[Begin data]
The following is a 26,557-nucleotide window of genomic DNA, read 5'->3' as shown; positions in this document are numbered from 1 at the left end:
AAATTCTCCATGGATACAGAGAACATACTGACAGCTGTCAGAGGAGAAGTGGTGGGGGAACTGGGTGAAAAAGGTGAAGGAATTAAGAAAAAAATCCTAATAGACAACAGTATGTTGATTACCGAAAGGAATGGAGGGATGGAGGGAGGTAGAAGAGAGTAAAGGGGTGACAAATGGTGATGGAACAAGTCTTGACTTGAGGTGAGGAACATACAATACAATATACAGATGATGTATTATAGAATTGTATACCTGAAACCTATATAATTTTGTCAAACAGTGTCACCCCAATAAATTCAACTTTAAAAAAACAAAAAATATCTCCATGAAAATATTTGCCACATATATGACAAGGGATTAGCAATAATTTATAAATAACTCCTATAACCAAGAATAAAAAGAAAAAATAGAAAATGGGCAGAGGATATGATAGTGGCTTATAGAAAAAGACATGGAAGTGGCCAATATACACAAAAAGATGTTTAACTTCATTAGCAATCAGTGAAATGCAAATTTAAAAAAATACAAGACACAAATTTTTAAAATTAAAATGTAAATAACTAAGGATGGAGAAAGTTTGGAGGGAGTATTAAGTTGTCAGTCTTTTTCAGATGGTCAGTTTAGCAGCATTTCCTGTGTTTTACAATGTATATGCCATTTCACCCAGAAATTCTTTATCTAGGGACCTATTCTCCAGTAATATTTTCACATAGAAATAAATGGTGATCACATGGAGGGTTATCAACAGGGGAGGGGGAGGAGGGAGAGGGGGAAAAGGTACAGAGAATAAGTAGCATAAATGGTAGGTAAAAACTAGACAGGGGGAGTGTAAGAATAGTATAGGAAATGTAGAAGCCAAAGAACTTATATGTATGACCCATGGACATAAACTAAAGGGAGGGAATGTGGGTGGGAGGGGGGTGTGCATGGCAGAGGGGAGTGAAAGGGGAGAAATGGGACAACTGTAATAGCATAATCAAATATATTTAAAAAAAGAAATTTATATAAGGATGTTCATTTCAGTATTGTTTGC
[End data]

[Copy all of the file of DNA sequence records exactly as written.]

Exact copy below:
The following is a 26,557-nucleotide window of genomic DNA, read 5'->3' as shown; positions in this document are numbered from 1 at the left end:
AAATTCTCCATGGATACAGAGAACATACTGACAGCTGTCAGAGGAGAAGTGGTGGGGGAACTGGGTGAAAAAGGTGAAGGAATTAAGAAAAAAATCCTAATAGACAACAGTATGTTGATTACCGAAAGGAATGGAGGGATGGAGGGAGGTAGAAGAGAGTAAAGGGGTGACAAATGGTGATGGAACAAGTCTTGACTTGAGGTGAGGAACATACAATACAATATACAGATGATGTATTATAGAATTGTATACCTGAAACCTATATAATTTTGTCAAACAGTGTCACCCCAATAAATTCAACTTTAAAAAAACAAAAAATATCTCCATGAAAATATTTGCCACATATATGACAAGGGATTAGCAATAATTTATAAATAACTCCTATAACCAAGAATAAAAAGAAAAAATAGAAAATGGGCAGAGGATATGATAGTGGCTTATAGAAAAAGACATGGAAGTGGCCAATATACACAAAAAGATGTTTAACTTCATTAGCAATCAGTGAAATGCAAATTTAAAAAAATACAAGACACAAATTTTTAAAATTAAAATGTAAATAACTAAGGATGGAGAAAGTTTGGAGGGAGTATTAAGTTGTCAGTCTTTTTCAGATGGTCAGTTTAGCAGCATTTCCTGTGTTTTACAATGTATATGCCATTTCACCCAGAAATTCTTTATCTAGGGACCTATTCTCCAGTAATATTTTCACATAGAAATAAATGGTGATCACATGGAGGGTTATCAACAGGGGAGGGGGAGGAGGGAGAGGGGGAAAAGGTACAGAGAATAAGTAGCATAAATGGTAGGTAAAAACTAGACAGGGGGAGTGTAAGAATAGTATAGGAAATGTAGAAGCCAAAGAACTTATATGTATGACCCATGGACATAAACTAAAGGGAGGGAATGTGGGTGGGAGGGGGGTGTGCATGGCAGAGGGGAGTGAAAGGGGAGAAATGGGACAACTGTAATAGCATAATCAAATATATTTAAAAAAAGAAATTTATATAAGGATGTTCATTTCAGTATTGTTTGC